When Success is Failure…

There are lies, damn lies and (misrepresentation of) statistics.

Before the Affordable Care Act passed–when the country was debating the whys and wherefores of reform–proponents of major change (of whom I was one) pointed to the undeniable problems with America’s patchwork health delivery: the fact that we spent more per-person than any other country (by massive amounts) with significantly worse outcomes; that millions of Americans couldn’t obtain coverage either because they couldn’t afford it or due to pre-existing conditions; and that millions of people were stuck in jobs they hated because they’d lose coverage if they quit. 

How many new businesses, we asked, weren’t started because the would-be entrepreneur had a child with a pre-existing condition? How many people of a “certain age” wanted to cut back, but couldn’t because they’d lose their health coverage? How many Americans were effectively “slaves” to a job they didn’t want, staying solely for the health insurance?

Eliminating that “slavery” was a major goal of reform. It was one reason that many of us argued for decoupling health insurance from employment entirely, and making it part of social security, as it is elsewhere. We didn’t get that done, but the ACA is at least a step in the right direction.

A couple of days ago, the Congressional Budget Office issued a report showing real progress toward that goal of freeing people from jobs they hated:

With the expansion of insurance coverage, more workers will choose not to work and others will choose to work fewer hours than they might have otherwise, according to the Congressional Budget Office.

The usual suspects immediately went into propaganda mode. “See,” they screamed, “Obamacare is killing jobs.”

Of course, that isn’t what the CBO said. It said people were voluntarily leaving jobs. The jobs are still there, and will need to be filled when the newly-freed depart–which should be good news to unemployed folks looking for work.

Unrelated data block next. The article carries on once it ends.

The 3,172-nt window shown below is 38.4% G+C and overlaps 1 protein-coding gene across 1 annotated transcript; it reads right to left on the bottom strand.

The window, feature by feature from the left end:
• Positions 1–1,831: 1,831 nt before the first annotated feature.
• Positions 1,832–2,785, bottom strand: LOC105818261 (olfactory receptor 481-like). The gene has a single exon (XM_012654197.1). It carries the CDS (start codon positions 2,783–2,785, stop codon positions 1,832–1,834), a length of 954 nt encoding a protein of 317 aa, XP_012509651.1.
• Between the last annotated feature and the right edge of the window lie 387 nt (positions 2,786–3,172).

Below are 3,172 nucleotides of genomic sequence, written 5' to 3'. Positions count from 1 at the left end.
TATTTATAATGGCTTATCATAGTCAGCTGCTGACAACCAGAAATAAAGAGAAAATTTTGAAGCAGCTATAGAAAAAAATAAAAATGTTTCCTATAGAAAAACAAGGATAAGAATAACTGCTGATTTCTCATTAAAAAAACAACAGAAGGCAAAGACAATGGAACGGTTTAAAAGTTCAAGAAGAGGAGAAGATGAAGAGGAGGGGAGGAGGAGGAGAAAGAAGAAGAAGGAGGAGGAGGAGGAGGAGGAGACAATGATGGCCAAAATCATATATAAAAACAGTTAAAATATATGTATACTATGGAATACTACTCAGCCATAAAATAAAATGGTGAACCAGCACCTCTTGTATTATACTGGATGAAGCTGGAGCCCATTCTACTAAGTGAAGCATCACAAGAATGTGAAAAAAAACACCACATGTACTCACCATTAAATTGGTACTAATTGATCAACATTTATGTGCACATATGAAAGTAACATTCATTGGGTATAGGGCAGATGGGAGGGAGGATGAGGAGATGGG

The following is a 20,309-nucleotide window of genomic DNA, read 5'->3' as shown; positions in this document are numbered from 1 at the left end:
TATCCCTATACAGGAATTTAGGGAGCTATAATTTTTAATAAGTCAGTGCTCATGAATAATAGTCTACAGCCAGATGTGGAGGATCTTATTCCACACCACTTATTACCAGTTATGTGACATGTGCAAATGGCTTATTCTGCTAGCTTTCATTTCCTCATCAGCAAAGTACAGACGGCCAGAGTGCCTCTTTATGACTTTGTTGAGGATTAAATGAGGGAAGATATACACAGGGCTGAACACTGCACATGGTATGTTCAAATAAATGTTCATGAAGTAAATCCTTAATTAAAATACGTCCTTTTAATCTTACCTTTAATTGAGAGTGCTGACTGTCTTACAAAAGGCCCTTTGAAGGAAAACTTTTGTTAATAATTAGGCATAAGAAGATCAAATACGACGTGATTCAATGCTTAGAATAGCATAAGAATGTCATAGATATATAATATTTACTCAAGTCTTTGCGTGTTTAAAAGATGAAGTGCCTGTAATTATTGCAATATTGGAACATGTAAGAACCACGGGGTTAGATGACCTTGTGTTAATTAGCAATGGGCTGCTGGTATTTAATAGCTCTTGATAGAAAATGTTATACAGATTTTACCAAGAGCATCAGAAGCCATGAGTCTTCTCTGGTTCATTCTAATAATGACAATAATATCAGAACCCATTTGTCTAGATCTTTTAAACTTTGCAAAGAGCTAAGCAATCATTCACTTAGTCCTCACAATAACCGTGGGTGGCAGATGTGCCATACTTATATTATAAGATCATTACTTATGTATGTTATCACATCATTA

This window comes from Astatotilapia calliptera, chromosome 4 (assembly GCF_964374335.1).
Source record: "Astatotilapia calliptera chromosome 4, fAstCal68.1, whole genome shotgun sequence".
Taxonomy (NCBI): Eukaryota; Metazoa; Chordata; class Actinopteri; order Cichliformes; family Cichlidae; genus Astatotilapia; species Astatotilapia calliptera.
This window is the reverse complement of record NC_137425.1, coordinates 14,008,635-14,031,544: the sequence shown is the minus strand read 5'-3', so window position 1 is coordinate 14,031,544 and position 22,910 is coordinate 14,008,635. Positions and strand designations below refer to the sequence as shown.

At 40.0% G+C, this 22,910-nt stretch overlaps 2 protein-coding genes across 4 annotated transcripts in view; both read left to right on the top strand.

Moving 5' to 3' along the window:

Somehow, in the fevered imaginations of the uninformed–and the dishonest rhetoric of the politically self-serving–meeting one of the original goals of health reform is evidence that it doesn’t work.

I’m getting dizzy from the spin cycle.


  1. That same voluntary departure (or partial departure) of many people from the workforce would have been one desired outcome of lowering the Medicare age to 55. But no, that would have cut medical, pharmaceutical, and insurance industry profits and pushed us on that slippery slope to a single-payer system with lower costs. So right now, I am trapped in the morass of the ACA, having successfully enrolled in November but still waiting for Anthem BCBS to acknowledge that and provide me with account information. Guess who the federal government has brought in to deal with all the botched cases like mine? Medicare! That’s right: My customer service representative is an employee of the Medicare (CMS) division of HHS. She told me that there are thousands of people like me, enrolled but not actually insured, especially in states like Indiana that declined to create their own programs. Meanwhile, I hope I don’t get dizzy and fall down while I search for full-time employment.

  2. ACA was Insurance Reform but not really health care reform.

    No more pre-existing conditions.